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Banff artist Christine Kaufmann

New strokes, old soul
Three Amigos

Christine Kaufmann is an old soul. 

It is apparent in her art work. Hailing from Banff, Kaufmann’s family has been in the Bow Valley for four generations and has always been inspired by surroundings – art and nature. 

Kaufmann cites her grandmother, Jeanette Ford, as her “greatest influence.” Ford, who was an artist, taught at the University of Alberta department of extension, but would travel around the province doing courses. Ford would also teach Kaufmann from a young age. 

This kindred knowledge has lived on with Kaufmann and is evident in her timeless feeling paintings. Her soulful paintings invoke a sense of wonderment with classic hallmarks, like soft layers and light fades. 

Besides painting and working in other mediums, Kaufmann owns Mountain Top Flowers, a florist shop in Banff, that has become yet another creative outlet and source of inspiration for the nature loving artist. 

We sat down with Kaufmann to learn more about her process and what motivates her. 


51° North: Your grandmother was an artist, what is your earliest memory of painting with her?

Christine Kaufmann: I can remember when I was about five years old sitting in her backyard with watercolour paints and she was getting me to paint her flowers. But one of my favourite memories was when I was about eight, we were having a family picnic out at Bow Lake and she had me set up with her easel painting the view when a tour bus arrived. All of a sudden I was surrounded with people and they were taking photos of us painting. I was so nervous and I looked at her and asked “what do I do?” She just smiled and said, “just keep painting”. 

51: Your landscapes feel timeless, but have an old soul to them, would you say this is from your grandmother? 

CK: I would hope so. I love the idea of my grandmother still influencing my art direction and style. She loved painting landscapes and growing up looking up to her work. I hope I’ve been able to inherently mimic her.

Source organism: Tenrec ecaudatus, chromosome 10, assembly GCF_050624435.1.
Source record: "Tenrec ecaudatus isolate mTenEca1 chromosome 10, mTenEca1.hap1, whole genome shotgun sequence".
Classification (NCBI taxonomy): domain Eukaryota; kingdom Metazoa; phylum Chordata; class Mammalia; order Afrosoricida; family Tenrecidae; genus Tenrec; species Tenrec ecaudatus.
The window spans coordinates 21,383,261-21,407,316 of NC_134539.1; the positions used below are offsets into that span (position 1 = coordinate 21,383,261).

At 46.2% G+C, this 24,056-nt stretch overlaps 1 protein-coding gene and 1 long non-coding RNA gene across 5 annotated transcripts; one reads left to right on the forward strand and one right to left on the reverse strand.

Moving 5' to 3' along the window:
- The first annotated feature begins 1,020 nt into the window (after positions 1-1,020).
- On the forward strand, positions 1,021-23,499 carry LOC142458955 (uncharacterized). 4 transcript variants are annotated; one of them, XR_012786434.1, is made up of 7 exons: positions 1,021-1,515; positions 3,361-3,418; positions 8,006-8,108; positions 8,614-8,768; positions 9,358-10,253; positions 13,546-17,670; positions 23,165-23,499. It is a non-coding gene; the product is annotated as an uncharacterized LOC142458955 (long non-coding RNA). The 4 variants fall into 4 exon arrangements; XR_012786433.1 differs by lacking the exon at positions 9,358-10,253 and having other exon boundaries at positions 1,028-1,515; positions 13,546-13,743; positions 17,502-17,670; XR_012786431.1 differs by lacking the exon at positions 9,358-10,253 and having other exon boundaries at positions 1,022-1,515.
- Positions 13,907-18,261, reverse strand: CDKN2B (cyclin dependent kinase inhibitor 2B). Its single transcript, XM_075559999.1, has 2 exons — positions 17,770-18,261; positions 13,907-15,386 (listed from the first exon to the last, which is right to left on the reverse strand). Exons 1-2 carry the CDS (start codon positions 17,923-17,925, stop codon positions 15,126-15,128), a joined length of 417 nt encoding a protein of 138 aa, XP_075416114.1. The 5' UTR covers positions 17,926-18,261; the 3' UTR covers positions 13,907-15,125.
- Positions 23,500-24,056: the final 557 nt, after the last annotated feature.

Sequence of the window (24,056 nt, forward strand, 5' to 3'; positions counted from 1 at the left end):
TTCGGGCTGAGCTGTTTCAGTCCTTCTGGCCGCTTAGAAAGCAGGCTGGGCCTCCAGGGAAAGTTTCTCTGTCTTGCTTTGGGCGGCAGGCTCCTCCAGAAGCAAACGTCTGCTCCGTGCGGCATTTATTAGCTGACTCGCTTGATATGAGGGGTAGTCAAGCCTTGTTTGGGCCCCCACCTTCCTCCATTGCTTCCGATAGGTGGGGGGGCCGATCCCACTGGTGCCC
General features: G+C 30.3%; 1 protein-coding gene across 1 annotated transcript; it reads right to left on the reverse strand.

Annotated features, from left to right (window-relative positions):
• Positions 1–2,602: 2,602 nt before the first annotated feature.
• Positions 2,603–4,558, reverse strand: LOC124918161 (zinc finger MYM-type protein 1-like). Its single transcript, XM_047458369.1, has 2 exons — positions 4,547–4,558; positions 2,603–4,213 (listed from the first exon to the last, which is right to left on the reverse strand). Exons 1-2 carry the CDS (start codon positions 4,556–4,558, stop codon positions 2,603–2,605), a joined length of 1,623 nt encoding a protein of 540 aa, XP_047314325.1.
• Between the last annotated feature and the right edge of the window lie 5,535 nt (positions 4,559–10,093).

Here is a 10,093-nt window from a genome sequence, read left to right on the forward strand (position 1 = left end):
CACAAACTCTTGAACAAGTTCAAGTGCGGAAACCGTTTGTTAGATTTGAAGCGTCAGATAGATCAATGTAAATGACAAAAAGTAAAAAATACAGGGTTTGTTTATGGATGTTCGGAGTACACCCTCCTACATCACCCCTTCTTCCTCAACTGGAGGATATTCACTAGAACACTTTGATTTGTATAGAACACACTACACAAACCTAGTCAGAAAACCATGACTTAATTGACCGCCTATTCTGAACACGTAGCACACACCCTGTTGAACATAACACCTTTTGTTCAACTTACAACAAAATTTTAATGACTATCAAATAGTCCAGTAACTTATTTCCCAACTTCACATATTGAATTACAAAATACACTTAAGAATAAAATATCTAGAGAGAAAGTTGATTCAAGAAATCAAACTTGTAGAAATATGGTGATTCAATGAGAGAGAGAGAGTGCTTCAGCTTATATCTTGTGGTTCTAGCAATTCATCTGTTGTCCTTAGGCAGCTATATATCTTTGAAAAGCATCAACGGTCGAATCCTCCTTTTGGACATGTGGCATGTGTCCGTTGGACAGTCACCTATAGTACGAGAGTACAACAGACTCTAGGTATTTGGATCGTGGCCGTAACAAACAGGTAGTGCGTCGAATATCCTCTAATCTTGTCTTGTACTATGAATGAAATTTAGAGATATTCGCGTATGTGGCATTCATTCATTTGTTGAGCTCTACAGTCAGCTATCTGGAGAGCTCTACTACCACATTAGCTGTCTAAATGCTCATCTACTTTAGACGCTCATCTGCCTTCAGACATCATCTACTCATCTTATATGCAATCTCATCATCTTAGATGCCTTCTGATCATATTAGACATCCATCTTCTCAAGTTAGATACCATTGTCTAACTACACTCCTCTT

51: What other mediums do you work in and how do they inform your painting? 

CK: I primarily work with acrylic and oil paints, but I also work with pen and ink. There was a time I was creating in scratchboard, but I haven’t done those in a while. What I choose to use is based on the overall effect I’m hoping to accomplish. If I’m doing something more graphic I love using the pen and ink, but if I’m wanting to have more of a layered look I’ll use the oils so I can build up.  

51: Your animals are so subtly whimsical, is this a reflection of your passion for wildlife and animals in general? 

CK: Growing up here in Banff has definitely made me an animal lover and I truly love painting animals and showing them in their happy, relaxed natural way of being. I’m lucky that wild animals have been a daily presence in my life and sharing how I see them is what I love to create! 


51: You aren’t afraid to use a smokey texture to your work and give an ethereal light in your work, can you talk a bit about this? 

CK: I love building layers, especially when I’m using oil painting. I believe it adds a mood and feeling to a piece and almost allows you to step into it a bit more. I also have an almost unhealthy love of light coming through trees. My husband can tell you stories of how often I stop while we’re hiking to take pictures… drives him crazy, haha! 

51: What are you currently working on and what is next? 

CK: I just finished a painting for a close friend of mine and I am just about to get started on a landscape commission. With the newest added pressures of my life, our shop and two young boys, I find I get less time to paint so I haven’t been taking on too many commissions as of late. What time I spend behind my canvas is very special to me, so I want to be sure to paint things that make me happy. Painting has always been almost a meditation to me, I don’t listen to music I just focus on the work in front of me. It’s a time where I’m not thinking of everything else in my life or worrying... all it is, is me and the brush strokes. 

Learn more about Christine Kauffmann at